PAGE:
Both in humans and mice, loss-of-function mutations affecting NGF/TrkA signalling lead to marked insensitivity to pain [1], [2], [32] and sequestering NGF or TrkA has analgesic effects under various experimental conditions [23], [33]. However, the early lethality of NGF and TrkA mutant mice greatly impeded our understanding of the consequences of altered NGF/TrkA signalling in pain processing during postnatal stages. Our behavioural experiments revealed that TrkAC-KI mice have severe deficits in response to injury-induced mechanical and chemical pain. What are the mechanisms responsible for this phenotype? We favor the hypothesis that peripheral inflammation or chemical injury stimuli are not reaching the appropriate sensory fibers to generate an adequate response because of the drastic defects in skin innervation present in TrkAC-KI mice. In adult mice, injury-induced mechanical and chemical hypersensitivity require an intricate cross talk between peptidergic TrkA+ and nonpeptidergic Ret+ nociceptors. Indeed, genetic ablation of Nav1.8-expressing neuronal population, which included nearly all nonpeptidergic and a large fraction of peptidergic neurons, caused severe mechanical and chemical (formalin) hyposensitivity in mice [34]. Thus, it is most likely that the loss of injury-induced mechanical hypersensitivity and the decrease in response to formalin in TrkAC-KI mice is due to a dual defect: the developmental decrease in skin innervation by all nociceptors and the decreased amount of the chimeric TrkAC receptor in adult peptidergic neurons. Alternatively, the pain phenotypes could be caused by rewiring of the neuronal circuits in the spinal cord, present at the synaptic level despite the apparently normal central innervation morphology observed in TrkAC-KI mice. A combination of electrophysiological, behavioural and molecular studies of TrkAC-KI mice will distinguish between these possibilities and will greatly contribute to improving our understanding of the molecular mechanisms of nociception and pain.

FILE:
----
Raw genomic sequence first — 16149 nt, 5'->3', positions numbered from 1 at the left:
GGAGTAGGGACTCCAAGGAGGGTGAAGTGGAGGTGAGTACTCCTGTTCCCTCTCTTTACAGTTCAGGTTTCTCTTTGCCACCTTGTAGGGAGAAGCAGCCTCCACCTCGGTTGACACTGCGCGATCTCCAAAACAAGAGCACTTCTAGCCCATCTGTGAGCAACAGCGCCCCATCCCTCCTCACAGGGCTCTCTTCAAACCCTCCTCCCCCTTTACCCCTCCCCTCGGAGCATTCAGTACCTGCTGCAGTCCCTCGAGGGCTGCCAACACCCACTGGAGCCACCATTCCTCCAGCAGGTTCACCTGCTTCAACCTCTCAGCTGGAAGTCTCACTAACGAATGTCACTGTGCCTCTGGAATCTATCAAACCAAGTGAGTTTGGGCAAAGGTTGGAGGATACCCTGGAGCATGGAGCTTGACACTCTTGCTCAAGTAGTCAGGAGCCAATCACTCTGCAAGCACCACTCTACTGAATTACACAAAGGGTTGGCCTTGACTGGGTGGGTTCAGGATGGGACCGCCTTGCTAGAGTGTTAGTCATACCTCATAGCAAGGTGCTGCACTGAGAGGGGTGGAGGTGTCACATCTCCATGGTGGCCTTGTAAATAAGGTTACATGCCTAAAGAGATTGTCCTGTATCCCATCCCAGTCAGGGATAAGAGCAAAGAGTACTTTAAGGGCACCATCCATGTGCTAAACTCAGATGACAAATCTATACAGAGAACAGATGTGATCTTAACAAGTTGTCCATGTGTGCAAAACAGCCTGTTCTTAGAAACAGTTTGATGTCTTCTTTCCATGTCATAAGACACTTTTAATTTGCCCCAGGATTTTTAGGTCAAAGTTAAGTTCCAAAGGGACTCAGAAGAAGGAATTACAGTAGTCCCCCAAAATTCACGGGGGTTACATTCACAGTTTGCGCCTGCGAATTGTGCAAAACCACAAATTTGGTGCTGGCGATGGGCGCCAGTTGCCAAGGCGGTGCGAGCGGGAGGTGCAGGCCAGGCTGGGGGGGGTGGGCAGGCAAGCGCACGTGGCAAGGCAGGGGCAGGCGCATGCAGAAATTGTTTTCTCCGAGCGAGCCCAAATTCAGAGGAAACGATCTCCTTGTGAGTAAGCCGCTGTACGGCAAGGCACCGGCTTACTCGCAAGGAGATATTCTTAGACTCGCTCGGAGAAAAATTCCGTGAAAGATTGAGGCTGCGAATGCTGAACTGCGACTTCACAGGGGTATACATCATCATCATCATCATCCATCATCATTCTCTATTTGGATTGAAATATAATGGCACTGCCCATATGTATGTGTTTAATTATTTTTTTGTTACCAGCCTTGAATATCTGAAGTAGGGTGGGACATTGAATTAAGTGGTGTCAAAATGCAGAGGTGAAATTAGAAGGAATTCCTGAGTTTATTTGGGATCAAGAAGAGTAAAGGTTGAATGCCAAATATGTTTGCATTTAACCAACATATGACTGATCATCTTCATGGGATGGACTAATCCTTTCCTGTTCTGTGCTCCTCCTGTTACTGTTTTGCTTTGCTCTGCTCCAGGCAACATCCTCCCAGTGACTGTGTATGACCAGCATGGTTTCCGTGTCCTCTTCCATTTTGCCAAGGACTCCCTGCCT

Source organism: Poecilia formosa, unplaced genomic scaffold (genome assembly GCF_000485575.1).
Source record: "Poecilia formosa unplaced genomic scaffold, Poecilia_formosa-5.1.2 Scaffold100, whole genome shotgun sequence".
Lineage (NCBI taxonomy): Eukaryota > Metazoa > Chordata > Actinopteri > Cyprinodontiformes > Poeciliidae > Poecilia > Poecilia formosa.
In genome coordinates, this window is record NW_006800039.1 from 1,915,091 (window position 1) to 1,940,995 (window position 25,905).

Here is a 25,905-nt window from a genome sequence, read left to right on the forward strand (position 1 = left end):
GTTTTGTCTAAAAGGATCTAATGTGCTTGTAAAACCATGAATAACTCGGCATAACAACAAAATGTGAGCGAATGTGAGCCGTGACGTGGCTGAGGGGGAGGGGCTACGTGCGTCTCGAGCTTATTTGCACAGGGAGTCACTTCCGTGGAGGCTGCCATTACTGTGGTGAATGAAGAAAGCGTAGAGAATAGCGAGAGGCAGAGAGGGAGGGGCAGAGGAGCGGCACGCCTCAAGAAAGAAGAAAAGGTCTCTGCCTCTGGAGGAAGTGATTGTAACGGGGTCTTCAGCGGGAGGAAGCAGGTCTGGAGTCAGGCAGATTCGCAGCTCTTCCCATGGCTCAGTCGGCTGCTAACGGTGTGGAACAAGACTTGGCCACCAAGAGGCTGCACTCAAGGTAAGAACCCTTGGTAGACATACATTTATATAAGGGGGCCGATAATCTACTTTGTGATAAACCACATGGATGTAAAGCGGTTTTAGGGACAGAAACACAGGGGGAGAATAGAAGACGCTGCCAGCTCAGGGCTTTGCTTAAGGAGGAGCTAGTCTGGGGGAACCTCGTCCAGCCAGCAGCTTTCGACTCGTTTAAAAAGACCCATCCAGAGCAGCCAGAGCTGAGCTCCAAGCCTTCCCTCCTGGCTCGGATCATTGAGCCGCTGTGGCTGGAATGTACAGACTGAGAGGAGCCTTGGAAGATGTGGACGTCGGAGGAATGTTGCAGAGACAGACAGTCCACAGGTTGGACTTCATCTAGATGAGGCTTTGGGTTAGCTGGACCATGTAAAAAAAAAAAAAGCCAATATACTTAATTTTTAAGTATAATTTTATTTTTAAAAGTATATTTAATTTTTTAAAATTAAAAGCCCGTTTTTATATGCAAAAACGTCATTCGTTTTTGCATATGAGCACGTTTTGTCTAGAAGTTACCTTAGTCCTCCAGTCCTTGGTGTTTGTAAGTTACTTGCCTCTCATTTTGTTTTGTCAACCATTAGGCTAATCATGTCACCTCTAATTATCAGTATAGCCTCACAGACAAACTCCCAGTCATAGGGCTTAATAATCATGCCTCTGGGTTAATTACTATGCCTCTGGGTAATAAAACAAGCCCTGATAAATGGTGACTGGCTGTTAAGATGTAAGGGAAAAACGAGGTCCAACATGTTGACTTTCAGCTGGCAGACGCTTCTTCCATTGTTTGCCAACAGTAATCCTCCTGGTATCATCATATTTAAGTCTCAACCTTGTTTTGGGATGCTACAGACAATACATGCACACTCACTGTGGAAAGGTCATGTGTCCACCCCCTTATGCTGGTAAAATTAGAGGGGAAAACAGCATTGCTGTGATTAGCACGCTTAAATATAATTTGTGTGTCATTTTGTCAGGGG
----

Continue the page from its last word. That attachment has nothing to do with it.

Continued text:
It has been recently shown that acute deletion of Ret in adult mice leads to almost complete retraction of nonpeptidergic fibers from epidermis within two weeks [22], suggesting that nociceptive innervation of mammalian skin might be much more dynamic than previously thought. This plasticity in innervation is likely to play a significant role in pain perception in both normal and pathological states. Indeed, subcutaneous perfusion with NGF-sequestering molecules induced hyposensitivity to noxious thermal stimuli only after 5 days, with a similar latent period for recovery of sensitivity after the perfusion was stopped [35]. Retraction or reorganization of nociceptive axonal arbors could be responsible for this delayed effect. Major pain deficits in TrkAC-KI mice exhibiting drastic reduction in skin innervation are consistent with this hypothesis. NGF, a key player in the establishment of peripheral target innervation during embryonic development, has also been shown to alter the axonal arborisation in the adult skin [36]. Thus, it is likely that molecular mechanisms that govern the extension of embryonic sensory axons during development could also play a role in dynamics and plasticity of adult epidermal innervation. TrkAC-KI mice, therefore, represent an excellent model to study these processes, potentially leading to development of novel pain-controlling therapies. Finally, this mouse model also represents an invaluable tool to address the functions of other populations of neurons that respond to NGF/TrkA signalling such as sympathetic and cholinergic forebrain neurons.

Materials and Methods

Ethics Statement

The animal experiments were approved by the Comit? d ?thique de Marseille (reference number 14-08112010).

Generation of TrkATrkAC (TrkAC-KI) knock-in mice

See Protocol S1 for details.

Western blot on DRG extracts